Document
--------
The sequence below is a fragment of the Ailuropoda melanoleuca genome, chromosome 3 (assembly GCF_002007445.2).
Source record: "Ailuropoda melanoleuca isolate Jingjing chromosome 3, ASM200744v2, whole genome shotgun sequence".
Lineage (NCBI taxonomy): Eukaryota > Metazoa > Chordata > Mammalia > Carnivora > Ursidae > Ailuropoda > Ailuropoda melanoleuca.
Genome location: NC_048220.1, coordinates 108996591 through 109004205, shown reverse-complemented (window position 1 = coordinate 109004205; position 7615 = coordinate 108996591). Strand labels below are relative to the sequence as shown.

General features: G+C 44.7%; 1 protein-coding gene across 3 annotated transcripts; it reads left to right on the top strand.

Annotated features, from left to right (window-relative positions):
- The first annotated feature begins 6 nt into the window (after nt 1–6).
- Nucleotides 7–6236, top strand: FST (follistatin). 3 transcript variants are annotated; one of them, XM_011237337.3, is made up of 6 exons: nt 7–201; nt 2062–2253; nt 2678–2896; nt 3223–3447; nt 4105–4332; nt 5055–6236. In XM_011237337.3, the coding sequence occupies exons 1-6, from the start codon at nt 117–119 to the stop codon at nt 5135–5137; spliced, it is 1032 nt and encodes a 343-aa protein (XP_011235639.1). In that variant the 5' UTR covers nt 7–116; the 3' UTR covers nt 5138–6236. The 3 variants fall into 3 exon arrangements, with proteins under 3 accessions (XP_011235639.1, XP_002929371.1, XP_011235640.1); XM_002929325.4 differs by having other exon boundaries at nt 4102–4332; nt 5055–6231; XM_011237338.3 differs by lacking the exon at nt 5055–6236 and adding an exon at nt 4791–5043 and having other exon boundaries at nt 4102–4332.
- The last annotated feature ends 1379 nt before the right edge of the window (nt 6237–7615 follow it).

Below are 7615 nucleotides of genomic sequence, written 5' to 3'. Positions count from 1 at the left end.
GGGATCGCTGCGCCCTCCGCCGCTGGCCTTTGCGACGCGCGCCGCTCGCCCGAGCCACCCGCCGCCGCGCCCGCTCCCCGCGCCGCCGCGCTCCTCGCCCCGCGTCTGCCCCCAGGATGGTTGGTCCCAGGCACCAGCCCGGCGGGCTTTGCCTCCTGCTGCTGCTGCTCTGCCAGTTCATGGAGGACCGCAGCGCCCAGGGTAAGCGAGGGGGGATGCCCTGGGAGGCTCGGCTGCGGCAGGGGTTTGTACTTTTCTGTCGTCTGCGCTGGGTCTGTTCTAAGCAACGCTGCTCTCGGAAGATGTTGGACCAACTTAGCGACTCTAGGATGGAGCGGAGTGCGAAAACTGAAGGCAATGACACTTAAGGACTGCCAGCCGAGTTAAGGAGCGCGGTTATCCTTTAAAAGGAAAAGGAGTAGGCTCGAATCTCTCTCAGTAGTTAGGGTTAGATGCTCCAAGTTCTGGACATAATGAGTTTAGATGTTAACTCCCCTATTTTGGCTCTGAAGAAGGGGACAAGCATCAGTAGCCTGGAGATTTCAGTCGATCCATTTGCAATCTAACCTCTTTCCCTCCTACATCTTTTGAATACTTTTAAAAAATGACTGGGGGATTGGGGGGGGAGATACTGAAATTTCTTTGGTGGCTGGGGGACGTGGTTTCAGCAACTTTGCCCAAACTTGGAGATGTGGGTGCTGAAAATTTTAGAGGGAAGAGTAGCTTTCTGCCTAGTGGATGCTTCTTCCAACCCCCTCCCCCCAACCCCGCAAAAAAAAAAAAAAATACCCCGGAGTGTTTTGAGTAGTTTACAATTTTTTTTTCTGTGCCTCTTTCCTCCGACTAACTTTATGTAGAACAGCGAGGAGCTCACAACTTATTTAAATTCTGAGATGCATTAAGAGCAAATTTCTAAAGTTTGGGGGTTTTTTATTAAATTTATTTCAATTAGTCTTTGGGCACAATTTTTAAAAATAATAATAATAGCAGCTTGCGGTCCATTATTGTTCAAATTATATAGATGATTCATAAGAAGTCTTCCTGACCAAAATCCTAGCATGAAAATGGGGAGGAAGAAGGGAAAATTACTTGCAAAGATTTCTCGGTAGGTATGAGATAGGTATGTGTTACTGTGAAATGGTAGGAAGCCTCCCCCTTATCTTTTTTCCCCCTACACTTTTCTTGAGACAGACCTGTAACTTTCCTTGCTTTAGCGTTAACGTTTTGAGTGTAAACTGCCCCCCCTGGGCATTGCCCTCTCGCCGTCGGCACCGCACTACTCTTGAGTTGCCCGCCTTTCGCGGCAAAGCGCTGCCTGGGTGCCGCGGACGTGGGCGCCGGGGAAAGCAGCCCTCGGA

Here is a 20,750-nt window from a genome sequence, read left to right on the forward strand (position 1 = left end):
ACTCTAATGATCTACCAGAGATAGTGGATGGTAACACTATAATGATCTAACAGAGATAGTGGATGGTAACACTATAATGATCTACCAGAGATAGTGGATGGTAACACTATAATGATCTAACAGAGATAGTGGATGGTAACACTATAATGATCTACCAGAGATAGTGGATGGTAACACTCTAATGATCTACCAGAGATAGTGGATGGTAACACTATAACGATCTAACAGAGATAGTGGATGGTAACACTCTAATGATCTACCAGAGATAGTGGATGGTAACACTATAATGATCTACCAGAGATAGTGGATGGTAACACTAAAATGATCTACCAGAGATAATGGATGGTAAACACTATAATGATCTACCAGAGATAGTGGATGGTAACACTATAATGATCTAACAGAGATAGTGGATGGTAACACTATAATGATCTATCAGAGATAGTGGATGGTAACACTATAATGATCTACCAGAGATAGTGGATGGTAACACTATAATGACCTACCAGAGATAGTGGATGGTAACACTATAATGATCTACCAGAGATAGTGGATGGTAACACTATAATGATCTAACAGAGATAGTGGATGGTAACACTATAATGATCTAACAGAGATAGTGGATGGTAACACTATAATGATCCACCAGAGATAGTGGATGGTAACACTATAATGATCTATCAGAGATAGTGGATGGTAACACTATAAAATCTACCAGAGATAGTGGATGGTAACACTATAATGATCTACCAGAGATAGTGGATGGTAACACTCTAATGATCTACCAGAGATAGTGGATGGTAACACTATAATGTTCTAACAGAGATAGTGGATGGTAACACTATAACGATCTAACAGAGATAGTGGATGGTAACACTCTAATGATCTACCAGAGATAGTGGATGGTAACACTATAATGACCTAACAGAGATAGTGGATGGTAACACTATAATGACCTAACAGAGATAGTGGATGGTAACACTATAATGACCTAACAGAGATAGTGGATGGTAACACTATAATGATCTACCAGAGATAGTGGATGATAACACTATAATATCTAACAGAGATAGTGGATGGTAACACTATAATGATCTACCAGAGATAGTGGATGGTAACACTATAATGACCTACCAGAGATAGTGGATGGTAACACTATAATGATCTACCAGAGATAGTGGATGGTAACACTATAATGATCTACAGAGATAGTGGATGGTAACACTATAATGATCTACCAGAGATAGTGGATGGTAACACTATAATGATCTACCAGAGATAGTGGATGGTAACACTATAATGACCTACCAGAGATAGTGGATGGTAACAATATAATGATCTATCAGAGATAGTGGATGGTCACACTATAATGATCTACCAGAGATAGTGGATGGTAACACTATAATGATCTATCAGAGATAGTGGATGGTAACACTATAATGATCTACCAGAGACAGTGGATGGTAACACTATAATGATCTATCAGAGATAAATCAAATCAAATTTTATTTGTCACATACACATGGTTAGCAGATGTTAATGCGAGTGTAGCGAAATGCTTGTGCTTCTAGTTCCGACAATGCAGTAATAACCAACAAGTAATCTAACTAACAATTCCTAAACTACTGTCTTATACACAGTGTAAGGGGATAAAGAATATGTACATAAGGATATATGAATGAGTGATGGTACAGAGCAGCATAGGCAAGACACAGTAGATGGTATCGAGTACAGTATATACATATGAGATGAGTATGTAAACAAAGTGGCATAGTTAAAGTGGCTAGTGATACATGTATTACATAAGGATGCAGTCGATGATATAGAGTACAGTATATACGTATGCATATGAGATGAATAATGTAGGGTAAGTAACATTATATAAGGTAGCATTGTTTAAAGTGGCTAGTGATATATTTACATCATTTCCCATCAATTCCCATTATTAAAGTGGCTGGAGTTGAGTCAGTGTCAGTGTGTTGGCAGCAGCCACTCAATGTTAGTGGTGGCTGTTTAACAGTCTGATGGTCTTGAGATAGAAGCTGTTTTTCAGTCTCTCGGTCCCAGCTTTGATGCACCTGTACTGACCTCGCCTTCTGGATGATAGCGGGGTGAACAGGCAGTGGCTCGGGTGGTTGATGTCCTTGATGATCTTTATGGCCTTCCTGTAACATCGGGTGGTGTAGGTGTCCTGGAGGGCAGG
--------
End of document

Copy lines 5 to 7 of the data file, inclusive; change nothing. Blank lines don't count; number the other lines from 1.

General features: G+C 44.7%; 1 protein-coding gene across 3 annotated transcripts; it reads left to right on the top strand.

Annotated features, from left to right (window-relative positions):
- The first annotated feature begins 6 nt into the window (after nt 1–6).